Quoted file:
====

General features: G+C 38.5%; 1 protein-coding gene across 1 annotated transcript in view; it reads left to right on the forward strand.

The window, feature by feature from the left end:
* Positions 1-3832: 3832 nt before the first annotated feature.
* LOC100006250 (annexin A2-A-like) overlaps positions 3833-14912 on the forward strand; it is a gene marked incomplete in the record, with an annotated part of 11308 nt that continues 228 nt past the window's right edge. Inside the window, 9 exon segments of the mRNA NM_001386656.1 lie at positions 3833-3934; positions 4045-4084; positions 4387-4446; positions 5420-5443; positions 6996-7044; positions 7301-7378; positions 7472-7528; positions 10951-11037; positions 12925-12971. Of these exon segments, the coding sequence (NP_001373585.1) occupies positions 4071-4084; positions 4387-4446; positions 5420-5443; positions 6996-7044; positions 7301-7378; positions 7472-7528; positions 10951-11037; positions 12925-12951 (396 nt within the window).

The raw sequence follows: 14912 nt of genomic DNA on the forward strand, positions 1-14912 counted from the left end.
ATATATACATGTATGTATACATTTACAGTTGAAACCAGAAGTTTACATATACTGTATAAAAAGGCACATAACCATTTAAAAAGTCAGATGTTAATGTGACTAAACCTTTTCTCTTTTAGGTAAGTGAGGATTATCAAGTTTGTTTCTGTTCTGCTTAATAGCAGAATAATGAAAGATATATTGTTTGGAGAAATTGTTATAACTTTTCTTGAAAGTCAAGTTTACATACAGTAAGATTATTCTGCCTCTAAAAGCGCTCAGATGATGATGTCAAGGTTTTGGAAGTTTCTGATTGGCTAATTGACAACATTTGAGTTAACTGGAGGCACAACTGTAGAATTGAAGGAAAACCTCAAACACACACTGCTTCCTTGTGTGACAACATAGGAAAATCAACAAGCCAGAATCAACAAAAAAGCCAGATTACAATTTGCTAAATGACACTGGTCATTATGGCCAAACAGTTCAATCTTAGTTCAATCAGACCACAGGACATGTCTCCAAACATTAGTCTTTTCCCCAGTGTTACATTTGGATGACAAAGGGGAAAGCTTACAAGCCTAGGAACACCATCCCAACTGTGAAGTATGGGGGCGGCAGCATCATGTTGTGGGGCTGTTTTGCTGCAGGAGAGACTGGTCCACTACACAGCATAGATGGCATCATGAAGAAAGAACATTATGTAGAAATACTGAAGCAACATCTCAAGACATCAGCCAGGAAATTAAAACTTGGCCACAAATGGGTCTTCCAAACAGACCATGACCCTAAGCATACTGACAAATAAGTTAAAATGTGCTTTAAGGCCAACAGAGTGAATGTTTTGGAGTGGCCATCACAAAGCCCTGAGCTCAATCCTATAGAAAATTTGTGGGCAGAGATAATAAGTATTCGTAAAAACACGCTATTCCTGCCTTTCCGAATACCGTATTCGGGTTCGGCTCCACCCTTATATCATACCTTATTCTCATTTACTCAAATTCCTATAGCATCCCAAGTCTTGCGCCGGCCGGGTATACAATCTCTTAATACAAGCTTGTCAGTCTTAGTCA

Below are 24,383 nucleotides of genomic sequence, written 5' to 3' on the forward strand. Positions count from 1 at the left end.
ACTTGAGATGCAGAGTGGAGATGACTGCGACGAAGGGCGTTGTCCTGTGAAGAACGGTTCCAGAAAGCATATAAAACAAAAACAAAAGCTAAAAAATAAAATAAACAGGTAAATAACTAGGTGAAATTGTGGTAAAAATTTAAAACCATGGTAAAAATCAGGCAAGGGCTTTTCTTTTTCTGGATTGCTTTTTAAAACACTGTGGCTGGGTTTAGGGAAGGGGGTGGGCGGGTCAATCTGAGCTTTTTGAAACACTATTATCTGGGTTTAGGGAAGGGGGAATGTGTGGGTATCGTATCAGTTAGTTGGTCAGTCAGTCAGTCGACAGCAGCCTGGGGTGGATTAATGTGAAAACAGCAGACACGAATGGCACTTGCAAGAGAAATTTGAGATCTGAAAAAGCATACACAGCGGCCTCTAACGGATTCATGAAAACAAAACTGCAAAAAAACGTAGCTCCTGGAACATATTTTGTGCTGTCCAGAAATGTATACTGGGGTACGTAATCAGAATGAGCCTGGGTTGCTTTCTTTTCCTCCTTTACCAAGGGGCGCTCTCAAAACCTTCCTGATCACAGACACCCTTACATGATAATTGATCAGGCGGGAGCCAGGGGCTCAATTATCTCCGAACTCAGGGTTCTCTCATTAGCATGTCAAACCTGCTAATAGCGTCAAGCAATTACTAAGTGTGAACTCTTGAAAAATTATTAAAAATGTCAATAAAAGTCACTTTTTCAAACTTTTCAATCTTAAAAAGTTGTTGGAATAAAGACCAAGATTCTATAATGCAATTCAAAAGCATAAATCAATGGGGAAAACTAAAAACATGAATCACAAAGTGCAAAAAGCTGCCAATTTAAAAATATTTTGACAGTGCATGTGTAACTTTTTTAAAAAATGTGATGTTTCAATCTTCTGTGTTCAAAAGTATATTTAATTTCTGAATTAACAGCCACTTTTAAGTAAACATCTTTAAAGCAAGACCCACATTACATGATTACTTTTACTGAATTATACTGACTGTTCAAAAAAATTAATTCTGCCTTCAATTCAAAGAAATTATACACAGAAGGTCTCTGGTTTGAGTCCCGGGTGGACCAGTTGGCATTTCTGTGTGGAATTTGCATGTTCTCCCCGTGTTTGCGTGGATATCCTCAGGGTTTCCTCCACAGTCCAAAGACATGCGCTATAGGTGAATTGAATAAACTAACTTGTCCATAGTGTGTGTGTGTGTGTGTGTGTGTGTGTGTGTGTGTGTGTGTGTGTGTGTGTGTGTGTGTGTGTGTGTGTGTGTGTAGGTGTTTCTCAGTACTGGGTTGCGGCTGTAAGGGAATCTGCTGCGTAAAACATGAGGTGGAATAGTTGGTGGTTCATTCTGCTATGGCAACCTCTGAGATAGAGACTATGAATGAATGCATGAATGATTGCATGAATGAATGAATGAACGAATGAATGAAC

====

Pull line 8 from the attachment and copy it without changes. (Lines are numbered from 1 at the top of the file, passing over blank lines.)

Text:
ACTTGAGATGCAGAGTGGAGATGACTGCGACGAAGGGCGTTGTCCTGTGAAGAACGGTTCCAGAAAGCATATAAAACAAAAACAAAAGCTAAAAAATAAAATAAACAGGTAAATAACTAGGTGAAATTGTGGTAAAAATTTAAAACCATGGTAAAAATCAGGCAAGGGCTTTTCTTTTTCTGGATTGCTTTTTAAAACACTGTGGCTGGGTTTAGGGAAGGGGGTGGGCGGGTCAATCTGAGCTTTTTGAAACACTATTATCTGGGTTTAGGGAAGGGGGAATGTGTGGGTATCGTATCAGTTAGTTGGTCAGTCAGTCAGTCGACAGCAGCCTGGGGTGGATTAATGTGAAAACAGCAGACACGAATGGCACTTGCAAGAGAAATTTGAGATCTGAAAAAGCATACACAGCGGCCTCTAACGGATTCATGAAAACAAAACTGCAAAAAAACGTAGCTCCTGGAACATATTTTGTGCTGTCCAGAAATGTATACTGGGGTACGTAATCAGAATGAGCCTGGGTTGCTTTCTTTTCCTCCTTTACCAAGGGGCGCTCTCAAAACCTTCCTGATCACAGACACCCTTACATGATAATTGATCAGGCGGGAGCCAGGGGCTCAATTATCTCCGAACTCAGGGTTCTCTCATTAGCATGTCAAACCTGCTAATAGCGTCAAGCAATTACTAAGTGTGAACTCTTGAAAAATTATTAAAAATGTCAATAAAAGTCACTTTTTCAAACTTTTCAATCTTAAAAAGTTGTTGGAATAAAGACCAAGATTCTATAATGCAATTCAAAAGCATAAATCAATGGGGAAAACTAAAAACATGAATCACAAAGTGCAAAAAGCTGCCAATTTAAAAATATTTTGACAGTGCATGTGTAACTTTTTTAAAAAATGTGATGTTTCAATCTTCTGTGTTCAAAAGTATATTTAATTTCTGAATTAACAGCCACTTTTAAGTAAACATCTTTAAAGCAAGACCCACATTACATGATTACTTTTACTGAATTATACTGACTGTTCAAAAAAATTAATTCTGCCTTCAATTCAAAGAAATTATACACAGAAGGTCTCTGGTTTGAGTCCCGGGTGGACCAGTTGGCATTTCTGTGTGGAATTTGCATGTTCTCCCCGTGTTTGCGTGGATATCCTCAGGGTTTCCTCCACAGTCCAAAGACATGCGCTATAGGTGAATTGAATAAACTAACTTGTCCATAGTGTGTGTGTGTGTGTGTGTGTGTGTGTGTGTGTGTGTGTGTGTGTGTGTGTGTGTGTGTGTGTGTGTGTGTGTGTAGGTGTTTCTCAGTACTGGGTTGCGGCTGTAAGGGAATCTGCTGCGTAAAACATGAGGTGGAATAGTTGGTGGTTCATTCTGCTATGGCAACCTCTGAGATAGAGACTATGAATGAATGCATGAATGATTGCATGAATGAATGAATGAACGAATGAATGAAC